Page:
ATHENA: AmiTritypline for the prevention of post-HErpetic NeuralgiA


National Institute for Health (NIHR) Health Technology Assessment (HTA) Ref. NIHR129720

What is the research question?

What is the effectiveness of prophylactic low-dose amitriptyline for the prevention of post-herpetic neuralgia in patients diagnosed with herpes zoster?

What is the problem?

Shingles is caused by the same virus that causes chickenpox. It “sleeps” in the nerve cells for decades. When it “wakes up”, it can make people feel generally unwell, cause tingling or pain in one part of the body, followed a few days later by a rash. The rash can take up to 4 weeks to heal. Antiviral medicine helps reduce initial pain and rash severity. Some people can have “nerve pain” months after the shingles rash has gone. Called post-herpetic neuralgia, we don’t have any treatments to prevent this. Patients buy, and GPs prescribe, painkillers such as paracetamol, but they often don’t help. Amitriptyline is an old medicine, originally used at high doses (75-150 mg) to treat depression but now used at low dose for nerve pain. A small study published in 1997 suggested that taking a low dose (25 mg) of amitriptyline early on may help prevent post-herpetic neuralgia.

What is the aim of the research?

We want to do a larger study to find out if using amitriptyline when the rash first appears really prevents pain later. If starting amitriptyline early on does help, it is a cheap medicine that would prevent prolonged, difficult-to-treat pain for thousands of people. However, amitriptyline commonly causes side-effects such as dizziness, dry mouth and constipation. It can also cause problems when used together with some other medications. This study is needed so we can be sure that any benefits outweigh any harms.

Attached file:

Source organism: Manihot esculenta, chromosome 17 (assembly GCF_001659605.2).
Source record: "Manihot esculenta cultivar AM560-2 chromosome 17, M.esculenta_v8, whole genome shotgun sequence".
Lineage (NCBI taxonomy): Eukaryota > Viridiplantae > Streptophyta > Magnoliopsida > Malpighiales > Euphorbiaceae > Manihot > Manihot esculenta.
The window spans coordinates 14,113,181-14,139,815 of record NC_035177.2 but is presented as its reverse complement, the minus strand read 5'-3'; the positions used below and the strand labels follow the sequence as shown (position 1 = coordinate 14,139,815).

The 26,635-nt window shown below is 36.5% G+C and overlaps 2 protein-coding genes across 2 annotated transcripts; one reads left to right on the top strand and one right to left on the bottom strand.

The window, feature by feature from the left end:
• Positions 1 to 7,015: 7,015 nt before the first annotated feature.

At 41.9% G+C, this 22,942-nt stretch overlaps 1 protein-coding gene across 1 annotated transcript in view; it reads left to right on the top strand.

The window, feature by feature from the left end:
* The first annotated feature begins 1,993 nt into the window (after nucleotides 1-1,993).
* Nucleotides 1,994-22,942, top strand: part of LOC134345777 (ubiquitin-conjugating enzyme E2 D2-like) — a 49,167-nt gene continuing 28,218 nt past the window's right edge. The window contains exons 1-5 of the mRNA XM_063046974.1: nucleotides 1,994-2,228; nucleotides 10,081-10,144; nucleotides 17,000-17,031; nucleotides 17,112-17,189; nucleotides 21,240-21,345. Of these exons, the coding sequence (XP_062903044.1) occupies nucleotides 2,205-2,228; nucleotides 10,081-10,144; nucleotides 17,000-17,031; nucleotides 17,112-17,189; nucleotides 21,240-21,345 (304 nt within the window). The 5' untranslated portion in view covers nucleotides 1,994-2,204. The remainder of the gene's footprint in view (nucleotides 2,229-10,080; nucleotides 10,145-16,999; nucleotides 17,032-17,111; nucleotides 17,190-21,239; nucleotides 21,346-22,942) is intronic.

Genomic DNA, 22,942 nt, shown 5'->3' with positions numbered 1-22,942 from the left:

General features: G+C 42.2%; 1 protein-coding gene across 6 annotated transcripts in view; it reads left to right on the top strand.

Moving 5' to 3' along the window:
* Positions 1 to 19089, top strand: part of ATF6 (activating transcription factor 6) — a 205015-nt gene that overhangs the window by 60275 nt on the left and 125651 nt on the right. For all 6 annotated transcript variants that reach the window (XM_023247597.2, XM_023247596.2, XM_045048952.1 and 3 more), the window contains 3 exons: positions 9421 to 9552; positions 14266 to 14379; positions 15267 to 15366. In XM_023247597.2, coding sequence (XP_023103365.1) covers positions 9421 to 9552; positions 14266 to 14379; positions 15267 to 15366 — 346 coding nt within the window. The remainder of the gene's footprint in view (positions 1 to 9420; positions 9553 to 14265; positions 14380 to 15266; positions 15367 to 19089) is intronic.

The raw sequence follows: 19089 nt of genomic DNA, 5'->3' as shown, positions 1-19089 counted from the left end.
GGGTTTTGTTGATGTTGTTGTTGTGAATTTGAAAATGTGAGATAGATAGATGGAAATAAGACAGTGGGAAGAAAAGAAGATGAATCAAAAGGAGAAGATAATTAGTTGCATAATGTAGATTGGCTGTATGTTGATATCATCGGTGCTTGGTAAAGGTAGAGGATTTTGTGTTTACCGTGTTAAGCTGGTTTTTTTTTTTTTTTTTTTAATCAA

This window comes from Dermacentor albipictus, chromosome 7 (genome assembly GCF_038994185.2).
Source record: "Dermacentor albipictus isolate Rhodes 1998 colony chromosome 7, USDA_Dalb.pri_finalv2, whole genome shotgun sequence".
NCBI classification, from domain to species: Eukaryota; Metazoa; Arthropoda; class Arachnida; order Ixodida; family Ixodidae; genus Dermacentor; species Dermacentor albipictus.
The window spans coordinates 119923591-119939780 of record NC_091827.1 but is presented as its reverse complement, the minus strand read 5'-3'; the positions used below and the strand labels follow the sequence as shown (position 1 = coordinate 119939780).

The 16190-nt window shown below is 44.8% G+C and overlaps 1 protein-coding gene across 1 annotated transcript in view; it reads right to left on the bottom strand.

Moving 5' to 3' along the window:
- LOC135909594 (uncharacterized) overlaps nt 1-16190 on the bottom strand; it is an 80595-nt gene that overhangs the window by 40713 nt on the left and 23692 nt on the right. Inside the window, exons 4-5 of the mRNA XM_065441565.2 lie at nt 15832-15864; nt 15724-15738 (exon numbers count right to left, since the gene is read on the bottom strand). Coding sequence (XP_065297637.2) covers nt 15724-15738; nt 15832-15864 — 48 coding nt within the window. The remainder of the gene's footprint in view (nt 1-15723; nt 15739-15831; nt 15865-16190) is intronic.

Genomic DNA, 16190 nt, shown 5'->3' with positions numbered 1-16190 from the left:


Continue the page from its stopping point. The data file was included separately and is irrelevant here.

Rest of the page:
How will this be achieved?

We will recruit 846 people aged >50 years who have been diagnosed by their GP with shingles, within 72 hours of the rash appearing. We will ask everyone to take tablets nightly for 10 weeks: half will be given amitriptyline and the other half will get placebo (or “dummy”) tablets. Neither patients nor their doctors will be able to choose which group they are in. This will be done by a computerised process called “randomisation” – a bit like rolling a dice to decide. This way the results cannot be affected by anyone’s beliefs about amitriptyline. All other care will be the same – this includes GPs prescribing antivirals and painkillers if needed. We will use questionnaires to find out what happens to everyone over the following 12 months, especially whether they still have pain related to shingles at 3 months.

Who is leading the research?

Dr Matthew Ridd, GP and Reader in Primary Health Care, Population Health Sciences, University of Bristol.

Further information:

Dr Matthew Ridd

For more information or to get involved in this project, please contact

The views expressed are those of the author(s) and not necessarily those of the NIHR or the Department of Health and Social Care.